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Local

Rep. Underwood offers hope for action on guns

Congresswoman points to new legislation in U.S. House

U.S. Rep. Lauren Underwood appears with Geneva High School students who formed a local chapter of the March For Our Lives organization to stop gun violence. They are, from left, Grace Atkinson, Underwood, Karoline Anthony, Braden Meiners and Matthew Ammon. The congresswoman spoke at an Aug. 24 forum on gun violence at the invitation of the group.
U.S. Rep. Lauren Underwood appears with Geneva High School students who formed a local chapter of the March For Our Lives organization to stop gun violence. They are, from left, Grace Atkinson, Underwood, Karoline Anthony, Braden Meiners and Matthew Ammon. The congresswoman spoke at an Aug. 24 forum on gun violence at the invitation of the group.

GENEVA – U.S. Rep. Lauren Underwood offered a ray of hope for pending legislative action to reduce gun violence during a forum in Geneva.

Underwood, D-Naperville, appeared at the invitation of Geneva High School students who recently established a local chapter of March For Our Lives.

More than 100 people filed into Geneva’s First Congregational Church on Aug. 24 to hear Underwood, who has been a relentless advocate for gun control and has hosted numerous forums discussing legislative efforts, including one in Batavia just two months ago.

“It breaks my heart that every time I see you we’ve had another mass shooting,” Underwood said, in reference to the events in Dayton, Ohio and El Paso, Texas.

Early next month, Underwood said, the U.S. House Judiciary Committee will be taking action on several gun violence measures.

The Keep Americans Safe Act would place a ban on high-capacity ammunition magazines.

Persons deemed a risk to themselves or others would be prevented from gaining access to firearms under the Extreme Risk Protection Order Act.

The Disarm Hate Act would prohibit possession of firearms by persons convicted of misdemeanor hate crimes.

Later in September, the Judiciary Committee will hold hearings on assault weapons, Underwood said.

That is on top of two pieces of gun legislation that were approved in the House earlier this year, but have been stalled in the Senate.

One of the bills would effectively close the so-called “gun-show loophole,” preventing any person who is not a licensed firearm importer, manufacturer or dealer from transferring a firearm to another unlicensed person without a background check. Exceptions would include gifts to family members.

The other bill would extend the waiting period for the FBI’s National Instant Criminal Background Check System from the current three days to 10 days for an answer of approval or denial. Under existing law, the transaction may proceed on a default basis if there is no determination from NICS within three business days.

“Universal background checks are sensible and bipartisan,” Underwood said, supported by 97 percent of the public.

Underwood laid the blame at the feet of Republican Senate Majority Leader Mitch McConnell of Kentucky.

“We’re talking about one man who stands in the way. Just one,” Underwood said. “I believe if we the people speak out we can make big change.”

Underwood faced the crowd with Geneva High School junior Matthew Ammon, 16, who moderated the discussion.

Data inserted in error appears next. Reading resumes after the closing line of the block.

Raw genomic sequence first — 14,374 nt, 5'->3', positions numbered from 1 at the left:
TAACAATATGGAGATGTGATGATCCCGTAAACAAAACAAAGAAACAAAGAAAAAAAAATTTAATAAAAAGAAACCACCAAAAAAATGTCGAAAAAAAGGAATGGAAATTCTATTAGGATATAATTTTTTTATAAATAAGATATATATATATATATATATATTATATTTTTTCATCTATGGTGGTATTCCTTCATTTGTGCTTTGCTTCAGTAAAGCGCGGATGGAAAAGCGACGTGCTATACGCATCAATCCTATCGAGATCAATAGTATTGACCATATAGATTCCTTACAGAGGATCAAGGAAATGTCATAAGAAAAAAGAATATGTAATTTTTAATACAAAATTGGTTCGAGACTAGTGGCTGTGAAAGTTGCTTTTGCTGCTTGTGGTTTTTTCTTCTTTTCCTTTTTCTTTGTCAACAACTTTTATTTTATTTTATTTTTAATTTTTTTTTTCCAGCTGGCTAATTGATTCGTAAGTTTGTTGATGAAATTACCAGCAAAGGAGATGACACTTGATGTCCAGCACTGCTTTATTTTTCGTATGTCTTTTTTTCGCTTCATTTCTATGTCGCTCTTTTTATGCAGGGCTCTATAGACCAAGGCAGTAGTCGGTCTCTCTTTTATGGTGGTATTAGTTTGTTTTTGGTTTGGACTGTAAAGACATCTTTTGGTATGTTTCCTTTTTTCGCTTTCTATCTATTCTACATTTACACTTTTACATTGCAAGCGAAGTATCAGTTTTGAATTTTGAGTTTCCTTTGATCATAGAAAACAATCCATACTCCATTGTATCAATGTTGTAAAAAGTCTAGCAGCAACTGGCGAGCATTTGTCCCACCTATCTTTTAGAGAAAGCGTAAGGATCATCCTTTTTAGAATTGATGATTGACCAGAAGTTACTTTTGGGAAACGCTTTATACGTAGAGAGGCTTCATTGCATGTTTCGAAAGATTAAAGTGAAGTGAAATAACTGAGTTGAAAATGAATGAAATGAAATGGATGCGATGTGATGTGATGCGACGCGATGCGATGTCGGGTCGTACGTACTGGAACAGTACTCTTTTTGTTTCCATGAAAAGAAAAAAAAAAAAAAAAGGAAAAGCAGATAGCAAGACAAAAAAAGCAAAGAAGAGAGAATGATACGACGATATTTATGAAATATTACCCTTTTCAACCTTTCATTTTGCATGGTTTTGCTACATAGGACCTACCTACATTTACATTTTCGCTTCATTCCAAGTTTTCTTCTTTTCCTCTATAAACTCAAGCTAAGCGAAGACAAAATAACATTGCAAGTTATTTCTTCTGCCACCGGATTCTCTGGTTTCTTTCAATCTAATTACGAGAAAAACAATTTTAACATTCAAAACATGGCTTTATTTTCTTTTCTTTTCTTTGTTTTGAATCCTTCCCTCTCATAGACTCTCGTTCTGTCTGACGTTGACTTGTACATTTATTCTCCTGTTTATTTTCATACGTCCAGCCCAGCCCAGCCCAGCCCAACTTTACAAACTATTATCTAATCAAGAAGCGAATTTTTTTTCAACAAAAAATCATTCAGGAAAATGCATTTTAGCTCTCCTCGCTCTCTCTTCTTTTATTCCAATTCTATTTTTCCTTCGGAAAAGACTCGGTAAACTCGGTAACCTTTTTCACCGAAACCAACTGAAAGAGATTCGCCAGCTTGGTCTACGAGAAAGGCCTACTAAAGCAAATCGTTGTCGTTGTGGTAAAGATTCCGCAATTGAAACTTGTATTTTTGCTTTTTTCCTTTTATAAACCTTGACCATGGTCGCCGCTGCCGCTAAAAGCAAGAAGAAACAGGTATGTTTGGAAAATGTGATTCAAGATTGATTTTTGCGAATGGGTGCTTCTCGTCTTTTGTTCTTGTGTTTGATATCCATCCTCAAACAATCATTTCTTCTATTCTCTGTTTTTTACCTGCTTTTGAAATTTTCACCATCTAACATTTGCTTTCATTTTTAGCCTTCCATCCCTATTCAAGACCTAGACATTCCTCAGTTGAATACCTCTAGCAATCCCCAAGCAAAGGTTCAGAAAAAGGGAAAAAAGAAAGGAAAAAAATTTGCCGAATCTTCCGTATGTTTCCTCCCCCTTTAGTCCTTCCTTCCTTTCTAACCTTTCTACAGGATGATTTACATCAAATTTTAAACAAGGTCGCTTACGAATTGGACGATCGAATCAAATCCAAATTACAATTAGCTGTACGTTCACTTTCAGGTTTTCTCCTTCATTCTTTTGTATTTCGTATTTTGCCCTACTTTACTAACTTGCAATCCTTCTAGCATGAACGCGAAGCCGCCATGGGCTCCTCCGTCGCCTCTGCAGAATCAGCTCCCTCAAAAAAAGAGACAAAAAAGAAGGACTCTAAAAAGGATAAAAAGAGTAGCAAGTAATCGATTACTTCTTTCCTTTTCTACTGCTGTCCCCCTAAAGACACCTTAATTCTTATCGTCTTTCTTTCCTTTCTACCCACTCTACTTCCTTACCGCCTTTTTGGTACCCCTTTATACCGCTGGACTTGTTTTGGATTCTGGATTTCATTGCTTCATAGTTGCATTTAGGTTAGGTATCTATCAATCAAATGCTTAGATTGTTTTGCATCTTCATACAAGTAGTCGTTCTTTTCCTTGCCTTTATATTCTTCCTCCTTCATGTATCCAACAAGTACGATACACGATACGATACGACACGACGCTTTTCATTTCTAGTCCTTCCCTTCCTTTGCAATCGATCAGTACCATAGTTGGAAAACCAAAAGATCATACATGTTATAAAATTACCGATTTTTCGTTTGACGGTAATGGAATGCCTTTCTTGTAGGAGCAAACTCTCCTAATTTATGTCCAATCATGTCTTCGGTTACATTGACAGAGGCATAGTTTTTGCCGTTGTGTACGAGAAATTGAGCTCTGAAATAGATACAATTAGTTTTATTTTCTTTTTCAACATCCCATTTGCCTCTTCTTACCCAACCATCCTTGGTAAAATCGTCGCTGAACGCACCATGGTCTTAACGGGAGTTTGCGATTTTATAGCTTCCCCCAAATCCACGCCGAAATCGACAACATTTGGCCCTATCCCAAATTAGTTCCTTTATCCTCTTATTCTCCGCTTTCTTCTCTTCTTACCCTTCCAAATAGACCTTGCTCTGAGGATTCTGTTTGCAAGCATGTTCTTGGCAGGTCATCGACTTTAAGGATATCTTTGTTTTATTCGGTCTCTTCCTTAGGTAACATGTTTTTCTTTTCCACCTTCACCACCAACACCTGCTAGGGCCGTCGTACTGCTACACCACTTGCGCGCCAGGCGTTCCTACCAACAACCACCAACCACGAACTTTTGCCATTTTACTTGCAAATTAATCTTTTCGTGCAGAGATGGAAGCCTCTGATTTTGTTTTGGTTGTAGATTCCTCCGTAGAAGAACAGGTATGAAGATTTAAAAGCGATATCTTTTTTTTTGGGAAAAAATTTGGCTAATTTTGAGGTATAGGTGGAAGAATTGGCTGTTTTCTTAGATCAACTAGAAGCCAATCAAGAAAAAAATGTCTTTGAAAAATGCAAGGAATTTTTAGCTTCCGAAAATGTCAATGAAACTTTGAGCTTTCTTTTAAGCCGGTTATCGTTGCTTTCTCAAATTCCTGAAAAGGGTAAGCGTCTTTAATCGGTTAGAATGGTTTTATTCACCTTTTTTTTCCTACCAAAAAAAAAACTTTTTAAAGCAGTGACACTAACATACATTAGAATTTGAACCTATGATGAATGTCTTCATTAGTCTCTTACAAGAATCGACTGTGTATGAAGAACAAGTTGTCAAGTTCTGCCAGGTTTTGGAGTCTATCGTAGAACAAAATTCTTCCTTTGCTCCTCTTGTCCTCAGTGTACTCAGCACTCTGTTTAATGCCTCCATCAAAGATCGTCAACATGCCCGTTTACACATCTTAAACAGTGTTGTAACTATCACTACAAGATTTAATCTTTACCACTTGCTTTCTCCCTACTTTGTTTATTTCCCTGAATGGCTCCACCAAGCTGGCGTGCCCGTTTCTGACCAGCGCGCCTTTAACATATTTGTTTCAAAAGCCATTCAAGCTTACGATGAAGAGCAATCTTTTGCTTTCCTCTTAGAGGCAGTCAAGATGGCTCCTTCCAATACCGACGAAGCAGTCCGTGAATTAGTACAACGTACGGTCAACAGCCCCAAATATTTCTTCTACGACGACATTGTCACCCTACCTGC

Ammon and GHS senior Braden Meiners, 17, formed the Geneva March For Our Lives chapter in the wake of the Feb. 16 shooting at the Henry Pratt Company in Aurora.

The two students serve as the group’s co-directors, and said they have about 10 members.

Audience members submitted written questions and Ammon posed them to Underwood.

Topics ranged from white supremacists on social media to education about gun violence in school health classes.

Underwood said social media companies have refused to publicly testify before Congress and should be held to account. She added that lack of a domestic terrorism law means that mass shooters can be charged only under firearm or hate crime statutes.

Gun violence is a public health epidemic, Underwood said, and should be addressed in school health classes. She noted that federal law prohibits the government from collecting data on gun violence, and that she supports measures to provide funding to the Centers for Disease Control to study gun violence as a health threat.

Seated in the crowd were Kathleen and Scott Larimer of Crystal Lake. The couple’s 27-year-old son John was killed in the July 20, 2012 movie theater mass shooting in Aurora, Colorado.

The couple said they believe the political pressure to enact gun control legislation is mounting. Scott Larimer said the issue was given “lip-service at best” in the last election.

“I’m a little more hopeful now,” Kathleen said. “At least it is being discussed more.”

Kathleen Larimer said she hopes to see a ban on assault weapons.

“It seems as if those guns are the weapon of choice among mass shooters,” she said.

GHS freshman Karoline Anthony was wearing a blue March for Our Lives tee-shirt, handing out fliers as people entered the meeting.

“I’m hoping for some community awareness,” Anthony said, noting the group has also been engaged in letter-writing campaigns.

In the audience, her mother, Stephanie Anthony, was wearing a red Moms Demand Action tee-shirt.

“I’m excited to see the kids take some leadership,” Anthony said.

Geneva Mayor Kevin Burns was in attendance. After the forum, Burns made a point of congratulating Ammon on his performance in moderating the session.

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